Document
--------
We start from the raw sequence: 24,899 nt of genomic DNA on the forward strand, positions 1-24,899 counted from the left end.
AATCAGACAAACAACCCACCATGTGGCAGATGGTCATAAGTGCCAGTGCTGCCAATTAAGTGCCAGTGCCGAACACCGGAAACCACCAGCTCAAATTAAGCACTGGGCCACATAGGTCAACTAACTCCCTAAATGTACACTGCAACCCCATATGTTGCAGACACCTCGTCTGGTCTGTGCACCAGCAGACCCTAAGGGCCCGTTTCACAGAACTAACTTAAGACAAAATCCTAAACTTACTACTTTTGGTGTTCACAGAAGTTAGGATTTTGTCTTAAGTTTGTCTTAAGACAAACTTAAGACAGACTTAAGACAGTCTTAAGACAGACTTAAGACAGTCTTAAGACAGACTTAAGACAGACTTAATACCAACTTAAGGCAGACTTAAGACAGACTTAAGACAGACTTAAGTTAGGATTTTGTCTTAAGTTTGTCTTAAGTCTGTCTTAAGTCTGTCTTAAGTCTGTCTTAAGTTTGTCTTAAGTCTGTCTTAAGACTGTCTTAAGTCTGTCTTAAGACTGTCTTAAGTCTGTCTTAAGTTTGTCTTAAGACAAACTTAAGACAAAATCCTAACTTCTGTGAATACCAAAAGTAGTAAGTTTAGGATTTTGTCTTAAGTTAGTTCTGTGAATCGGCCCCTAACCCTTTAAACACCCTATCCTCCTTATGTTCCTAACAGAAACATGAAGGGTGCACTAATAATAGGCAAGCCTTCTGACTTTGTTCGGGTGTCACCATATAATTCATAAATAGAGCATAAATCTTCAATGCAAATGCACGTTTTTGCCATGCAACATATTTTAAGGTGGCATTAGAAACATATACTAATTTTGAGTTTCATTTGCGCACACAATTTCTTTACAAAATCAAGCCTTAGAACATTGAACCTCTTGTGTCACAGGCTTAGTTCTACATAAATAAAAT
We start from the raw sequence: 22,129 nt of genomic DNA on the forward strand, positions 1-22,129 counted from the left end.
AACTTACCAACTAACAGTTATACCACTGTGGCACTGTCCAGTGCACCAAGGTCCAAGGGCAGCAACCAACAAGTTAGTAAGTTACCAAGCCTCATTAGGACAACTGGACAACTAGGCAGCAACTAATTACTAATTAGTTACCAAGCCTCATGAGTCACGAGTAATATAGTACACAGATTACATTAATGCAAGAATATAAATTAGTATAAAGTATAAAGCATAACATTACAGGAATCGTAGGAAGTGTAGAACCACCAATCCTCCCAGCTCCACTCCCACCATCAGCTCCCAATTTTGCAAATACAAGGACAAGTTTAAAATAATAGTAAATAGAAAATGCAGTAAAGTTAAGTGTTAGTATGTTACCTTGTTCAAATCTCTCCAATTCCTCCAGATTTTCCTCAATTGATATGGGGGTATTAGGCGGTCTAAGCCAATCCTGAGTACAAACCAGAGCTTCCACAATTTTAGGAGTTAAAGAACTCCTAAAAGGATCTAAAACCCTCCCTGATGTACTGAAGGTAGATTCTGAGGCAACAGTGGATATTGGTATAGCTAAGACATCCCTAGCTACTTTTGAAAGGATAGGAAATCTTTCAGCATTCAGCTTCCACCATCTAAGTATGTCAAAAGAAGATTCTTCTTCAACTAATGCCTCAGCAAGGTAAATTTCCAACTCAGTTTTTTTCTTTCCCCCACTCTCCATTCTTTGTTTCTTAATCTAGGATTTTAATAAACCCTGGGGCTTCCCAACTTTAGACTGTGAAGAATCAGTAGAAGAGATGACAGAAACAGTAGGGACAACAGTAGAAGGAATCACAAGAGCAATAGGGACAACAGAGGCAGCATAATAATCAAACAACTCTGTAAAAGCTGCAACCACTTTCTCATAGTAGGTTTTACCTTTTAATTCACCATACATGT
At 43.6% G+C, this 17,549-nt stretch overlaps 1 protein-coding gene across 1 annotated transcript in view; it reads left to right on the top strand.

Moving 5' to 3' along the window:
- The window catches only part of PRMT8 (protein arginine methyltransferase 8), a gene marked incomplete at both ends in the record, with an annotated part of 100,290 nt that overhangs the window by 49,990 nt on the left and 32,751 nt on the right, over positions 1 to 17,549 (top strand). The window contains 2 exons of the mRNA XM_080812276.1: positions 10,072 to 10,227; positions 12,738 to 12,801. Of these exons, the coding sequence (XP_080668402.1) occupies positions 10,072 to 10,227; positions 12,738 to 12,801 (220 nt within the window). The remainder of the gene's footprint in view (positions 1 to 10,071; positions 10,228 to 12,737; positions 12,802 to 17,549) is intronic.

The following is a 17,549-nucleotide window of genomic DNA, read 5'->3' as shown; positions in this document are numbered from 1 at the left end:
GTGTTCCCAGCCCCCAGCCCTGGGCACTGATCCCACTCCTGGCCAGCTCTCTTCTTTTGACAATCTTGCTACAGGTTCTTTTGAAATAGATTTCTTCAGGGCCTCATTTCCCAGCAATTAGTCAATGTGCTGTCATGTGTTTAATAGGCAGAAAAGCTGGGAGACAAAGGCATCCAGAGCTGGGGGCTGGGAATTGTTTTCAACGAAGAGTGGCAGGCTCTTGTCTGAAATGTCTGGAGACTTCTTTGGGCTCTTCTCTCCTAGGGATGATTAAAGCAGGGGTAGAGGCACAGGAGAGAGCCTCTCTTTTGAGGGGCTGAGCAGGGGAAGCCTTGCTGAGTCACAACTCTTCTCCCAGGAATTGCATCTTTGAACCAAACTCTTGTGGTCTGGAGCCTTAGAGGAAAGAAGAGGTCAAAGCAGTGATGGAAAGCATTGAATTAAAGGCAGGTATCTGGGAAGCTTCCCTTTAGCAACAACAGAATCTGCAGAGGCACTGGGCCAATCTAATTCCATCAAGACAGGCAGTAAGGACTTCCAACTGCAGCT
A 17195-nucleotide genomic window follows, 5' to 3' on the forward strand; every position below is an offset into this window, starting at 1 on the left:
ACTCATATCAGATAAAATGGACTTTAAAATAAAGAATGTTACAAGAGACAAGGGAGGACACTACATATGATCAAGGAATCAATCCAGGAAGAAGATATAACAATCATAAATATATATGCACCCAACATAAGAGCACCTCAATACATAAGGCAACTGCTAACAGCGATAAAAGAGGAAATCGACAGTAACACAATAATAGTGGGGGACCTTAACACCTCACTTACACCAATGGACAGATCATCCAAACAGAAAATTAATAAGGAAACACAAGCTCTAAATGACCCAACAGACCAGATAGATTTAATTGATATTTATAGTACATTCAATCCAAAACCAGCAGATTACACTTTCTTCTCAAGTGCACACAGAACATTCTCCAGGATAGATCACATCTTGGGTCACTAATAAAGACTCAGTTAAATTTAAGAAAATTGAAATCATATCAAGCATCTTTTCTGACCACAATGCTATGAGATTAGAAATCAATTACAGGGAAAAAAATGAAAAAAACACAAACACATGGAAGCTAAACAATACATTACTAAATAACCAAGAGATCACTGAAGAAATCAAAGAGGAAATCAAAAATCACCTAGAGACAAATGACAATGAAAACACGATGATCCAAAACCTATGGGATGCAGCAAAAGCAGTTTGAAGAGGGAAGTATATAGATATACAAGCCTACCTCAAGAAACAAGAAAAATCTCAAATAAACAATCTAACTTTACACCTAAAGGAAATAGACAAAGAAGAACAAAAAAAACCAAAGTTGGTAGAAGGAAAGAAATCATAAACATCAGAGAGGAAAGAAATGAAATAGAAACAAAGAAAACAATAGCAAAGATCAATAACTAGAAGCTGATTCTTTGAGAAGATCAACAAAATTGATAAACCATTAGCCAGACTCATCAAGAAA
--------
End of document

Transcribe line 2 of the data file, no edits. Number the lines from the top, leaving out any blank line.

AATCAGACAAACAACCCACCATGTGGCAGATGGTCATAAGTGCCAGTGCTGCCAATTAAGTGCCAGTGCCGAACACCGGAAACCACCAGCTCAAATTAAGCACTGGGCCACATAGGTCAACTAACTCCCTAAATGTACACTGCAACCCCATATGTTGCAGACACCTCGTCTGGTCTGTGCACCAGCAGACCCTAAGGGCCCGTTTCACAGAACTAACTTAAGACAAAATCCTAAACTTACTACTTTTGGTGTTCACAGAAGTTAGGATTTTGTCTTAAGTTTGTCTTAAGACAAACTTAAGACAGACTTAAGACAGTCTTAAGACAGACTTAAGACAGTCTTAAGACAGACTTAAGACAGACTTAATACCAACTTAAGGCAGACTTAAGACAGACTTAAGACAGACTTAAGTTAGGATTTTGTCTTAAGTTTGTCTTAAGTCTGTCTTAAGTCTGTCTTAAGTCTGTCTTAAGTTTGTCTTAAGTCTGTCTTAAGACTGTCTTAAGTCTGTCTTAAGACTGTCTTAAGTCTGTCTTAAGTTTGTCTTAAGACAAACTTAAGACAAAATCCTAACTTCTGTGAATACCAAAAGTAGTAAGTTTAGGATTTTGTCTTAAGTTAGTTCTGTGAATCGGCCCCTAACCCTTTAAACACCCTATCCTCCTTATGTTCCTAACAGAAACATGAAGGGTGCACTAATAATAGGCAAGCCTTCTGACTTTGTTCGGGTGTCACCATATAATTCATAAATAGAGCATAAATCTTCAATGCAAATGCACGTTTTTGCCATGCAACATATTTTAAGGTGGCATTAGAAACATATACTAATTTTGAGTTTCATTTGCGCACACAATTTCTTTACAAAATCAAGCCTTAGAACATTGAACCTCTTGTGTCACAGGCTTAGTTCTACATAAATAAAAT